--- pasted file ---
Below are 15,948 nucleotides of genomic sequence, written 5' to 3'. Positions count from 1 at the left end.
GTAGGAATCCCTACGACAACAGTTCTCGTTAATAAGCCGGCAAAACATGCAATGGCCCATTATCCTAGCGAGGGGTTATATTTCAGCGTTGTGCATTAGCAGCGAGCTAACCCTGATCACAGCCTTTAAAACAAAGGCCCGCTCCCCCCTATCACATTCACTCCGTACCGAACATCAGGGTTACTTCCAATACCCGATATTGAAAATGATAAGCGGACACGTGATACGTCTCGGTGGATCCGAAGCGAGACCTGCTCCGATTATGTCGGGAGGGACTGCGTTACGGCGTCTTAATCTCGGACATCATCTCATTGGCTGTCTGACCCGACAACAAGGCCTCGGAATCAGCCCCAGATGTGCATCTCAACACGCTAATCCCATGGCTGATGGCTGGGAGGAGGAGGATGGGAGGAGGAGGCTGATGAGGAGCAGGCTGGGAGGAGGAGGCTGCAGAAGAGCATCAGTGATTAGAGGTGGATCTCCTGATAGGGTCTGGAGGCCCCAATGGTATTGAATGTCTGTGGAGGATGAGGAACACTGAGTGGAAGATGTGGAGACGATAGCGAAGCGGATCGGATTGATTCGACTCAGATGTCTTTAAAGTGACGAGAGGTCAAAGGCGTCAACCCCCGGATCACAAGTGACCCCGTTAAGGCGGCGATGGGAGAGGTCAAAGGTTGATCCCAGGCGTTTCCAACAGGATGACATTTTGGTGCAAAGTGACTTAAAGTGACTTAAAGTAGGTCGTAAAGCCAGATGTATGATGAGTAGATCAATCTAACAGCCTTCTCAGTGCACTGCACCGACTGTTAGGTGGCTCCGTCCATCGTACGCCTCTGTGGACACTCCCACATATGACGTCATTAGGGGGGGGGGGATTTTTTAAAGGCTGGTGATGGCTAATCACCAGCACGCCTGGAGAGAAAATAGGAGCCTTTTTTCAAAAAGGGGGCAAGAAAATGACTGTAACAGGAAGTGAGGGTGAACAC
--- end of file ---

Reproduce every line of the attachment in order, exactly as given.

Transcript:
Below are 15,948 nucleotides of genomic sequence, written 5' to 3'. Positions count from 1 at the left end.
GTAGGAATCCCTACGACAACAGTTCTCGTTAATAAGCCGGCAAAACATGCAATGGCCCATTATCCTAGCGAGGGGTTATATTTCAGCGTTGTGCATTAGCAGCGAGCTAACCCTGATCACAGCCTTTAAAACAAAGGCCCGCTCCCCCCTATCACATTCACTCCGTACCGAACATCAGGGTTACTTCCAATACCCGATATTGAAAATGATAAGCGGACACGTGATACGTCTCGGTGGATCCGAAGCGAGACCTGCTCCGATTATGTCGGGAGGGACTGCGTTACGGCGTCTTAATCTCGGACATCATCTCATTGGCTGTCTGACCCGACAACAAGGCCTCGGAATCAGCCCCAGATGTGCATCTCAACACGCTAATCCCATGGCTGATGGCTGGGAGGAGGAGGATGGGAGGAGGAGGCTGATGAGGAGCAGGCTGGGAGGAGGAGGCTGCAGAAGAGCATCAGTGATTAGAGGTGGATCTCCTGATAGGGTCTGGAGGCCCCAATGGTATTGAATGTCTGTGGAGGATGAGGAACACTGAGTGGAAGATGTGGAGACGATAGCGAAGCGGATCGGATTGATTCGACTCAGATGTCTTTAAAGTGACGAGAGGTCAAAGGCGTCAACCCCCGGATCACAAGTGACCCCGTTAAGGCGGCGATGGGAGAGGTCAAAGGTTGATCCCAGGCGTTTCCAACAGGATGACATTTTGGTGCAAAGTGACTTAAAGTGACTTAAAGTAGGTCGTAAAGCCAGATGTATGATGAGTAGATCAATCTAACAGCCTTCTCAGTGCACTGCACCGACTGTTAGGTGGCTCCGTCCATCGTACGCCTCTGTGGACACTCCCACATATGACGTCATTAGGGGGGGGGGGATTTTTTAAAGGCTGGTGATGGCTAATCACCAGCACGCCTGGAGAGAAAATAGGAGCCTTTTTTCAAAAAGGGGGCAAGAAAATGACTGTAACAGGAAGTGAGGGTGAACAC